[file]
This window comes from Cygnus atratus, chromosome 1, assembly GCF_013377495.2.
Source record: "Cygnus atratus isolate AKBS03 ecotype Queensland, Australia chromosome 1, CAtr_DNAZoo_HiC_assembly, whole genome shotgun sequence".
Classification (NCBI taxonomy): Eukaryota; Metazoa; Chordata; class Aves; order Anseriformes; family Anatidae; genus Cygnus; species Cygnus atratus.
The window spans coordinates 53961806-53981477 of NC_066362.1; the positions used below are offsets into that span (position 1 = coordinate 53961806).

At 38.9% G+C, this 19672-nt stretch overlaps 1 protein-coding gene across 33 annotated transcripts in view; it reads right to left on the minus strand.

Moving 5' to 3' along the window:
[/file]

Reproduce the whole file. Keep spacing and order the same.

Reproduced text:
This window comes from Cygnus atratus, chromosome 1, assembly GCF_013377495.2.
Source record: "Cygnus atratus isolate AKBS03 ecotype Queensland, Australia chromosome 1, CAtr_DNAZoo_HiC_assembly, whole genome shotgun sequence".
Classification (NCBI taxonomy): Eukaryota; Metazoa; Chordata; class Aves; order Anseriformes; family Anatidae; genus Cygnus; species Cygnus atratus.
The window spans coordinates 53961806-53981477 of NC_066362.1; the positions used below are offsets into that span (position 1 = coordinate 53961806).

At 38.9% G+C, this 19672-nt stretch overlaps 1 protein-coding gene across 33 annotated transcripts in view; it reads right to left on the minus strand.

Moving 5' to 3' along the window: